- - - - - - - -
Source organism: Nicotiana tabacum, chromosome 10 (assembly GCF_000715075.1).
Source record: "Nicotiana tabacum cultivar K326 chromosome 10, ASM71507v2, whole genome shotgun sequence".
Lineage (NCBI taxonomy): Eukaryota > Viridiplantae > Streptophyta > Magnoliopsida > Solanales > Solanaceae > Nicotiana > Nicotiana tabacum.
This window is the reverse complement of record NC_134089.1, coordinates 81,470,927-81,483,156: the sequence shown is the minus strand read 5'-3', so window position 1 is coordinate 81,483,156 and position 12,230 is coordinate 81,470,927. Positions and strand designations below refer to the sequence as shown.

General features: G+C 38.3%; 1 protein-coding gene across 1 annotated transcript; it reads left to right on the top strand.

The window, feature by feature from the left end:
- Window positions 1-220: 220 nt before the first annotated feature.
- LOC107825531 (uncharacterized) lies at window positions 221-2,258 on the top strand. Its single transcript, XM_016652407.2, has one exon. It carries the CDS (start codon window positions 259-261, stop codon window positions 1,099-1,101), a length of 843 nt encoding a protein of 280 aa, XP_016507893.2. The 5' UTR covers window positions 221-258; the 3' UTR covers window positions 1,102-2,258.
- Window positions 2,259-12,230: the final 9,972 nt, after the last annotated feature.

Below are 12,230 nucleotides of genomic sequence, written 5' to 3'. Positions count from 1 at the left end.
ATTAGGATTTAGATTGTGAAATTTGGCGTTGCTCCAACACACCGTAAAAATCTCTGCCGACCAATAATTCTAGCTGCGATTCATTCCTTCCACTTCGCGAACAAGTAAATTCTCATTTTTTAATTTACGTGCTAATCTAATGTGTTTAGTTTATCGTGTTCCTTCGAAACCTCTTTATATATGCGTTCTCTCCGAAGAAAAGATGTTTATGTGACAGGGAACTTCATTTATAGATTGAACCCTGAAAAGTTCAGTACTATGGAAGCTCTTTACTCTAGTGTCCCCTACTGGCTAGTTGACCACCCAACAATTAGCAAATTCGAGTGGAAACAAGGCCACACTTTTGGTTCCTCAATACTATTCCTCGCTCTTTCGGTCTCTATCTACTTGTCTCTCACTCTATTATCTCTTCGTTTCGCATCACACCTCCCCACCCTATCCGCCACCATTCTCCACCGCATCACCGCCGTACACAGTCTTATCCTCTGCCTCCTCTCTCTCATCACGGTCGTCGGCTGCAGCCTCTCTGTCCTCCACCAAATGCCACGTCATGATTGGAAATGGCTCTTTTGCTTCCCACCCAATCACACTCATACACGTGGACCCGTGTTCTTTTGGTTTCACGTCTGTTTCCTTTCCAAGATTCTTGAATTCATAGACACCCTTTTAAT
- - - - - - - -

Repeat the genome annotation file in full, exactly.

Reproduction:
Source organism: Nicotiana tabacum, chromosome 10 (assembly GCF_000715075.1).
Source record: "Nicotiana tabacum cultivar K326 chromosome 10, ASM71507v2, whole genome shotgun sequence".
Lineage (NCBI taxonomy): Eukaryota > Viridiplantae > Streptophyta > Magnoliopsida > Solanales > Solanaceae > Nicotiana > Nicotiana tabacum.
This window is the reverse complement of record NC_134089.1, coordinates 81,470,927-81,483,156: the sequence shown is the minus strand read 5'-3', so window position 1 is coordinate 81,483,156 and position 12,230 is coordinate 81,470,927. Positions and strand designations below refer to the sequence as shown.

General features: G+C 38.3%; 1 protein-coding gene across 1 annotated transcript; it reads left to right on the top strand.

The window, feature by feature from the left end:
- Window positions 1-220: 220 nt before the first annotated feature.
- LOC107825531 (uncharacterized) lies at window positions 221-2,258 on the top strand. Its single transcript, XM_016652407.2, has one exon. It carries the CDS (start codon window positions 259-261, stop codon window positions 1,099-1,101), a length of 843 nt encoding a protein of 280 aa, XP_016507893.2. The 5' UTR covers window positions 221-258; the 3' UTR covers window positions 1,102-2,258.
- Window positions 2,259-12,230: the final 9,972 nt, after the last annotated feature.

Below are 12,230 nucleotides of genomic sequence, written 5' to 3'. Positions count from 1 at the left end.
ATTAGGATTTAGATTGTGAAATTTGGCGTTGCTCCAACACACCGTAAAAATCTCTGCCGACCAATAATTCTAGCTGCGATTCATTCCTTCCACTTCGCGAACAAGTAAATTCTCATTTTTTAATTTACGTGCTAATCTAATGTGTTTAGTTTATCGTGTTCCTTCGAAACCTCTTTATATATGCGTTCTCTCCGAAGAAAAGATGTTTATGTGACAGGGAACTTCATTTATAGATTGAACCCTGAAAAGTTCAGTACTATGGAAGCTCTTTACTCTAGTGTCCCCTACTGGCTAGTTGACCACCCAACAATTAGCAAATTCGAGTGGAAACAAGGCCACACTTTTGGTTCCTCAATACTATTCCTCGCTCTTTCGGTCTCTATCTACTTGTCTCTCACTCTATTATCTCTTCGTTTCGCATCACACCTCCCCACCCTATCCGCCACCATTCTCCACCGCATCACCGCCGTACACAGTCTTATCCTCTGCCTCCTCTCTCTCATCACGGTCGTCGGCTGCAGCCTCTCTGTCCTCCACCAAATGCCACGTCATGATTGGAAATGGCTCTTTTGCTTCCCACCCAATCACACTCATACACGTGGACCCGTGTTCTTTTGGTTTCACGTCTGTTTCCTTTCCAAGATTCTTGAATTCATAGACACCCTTTTAAT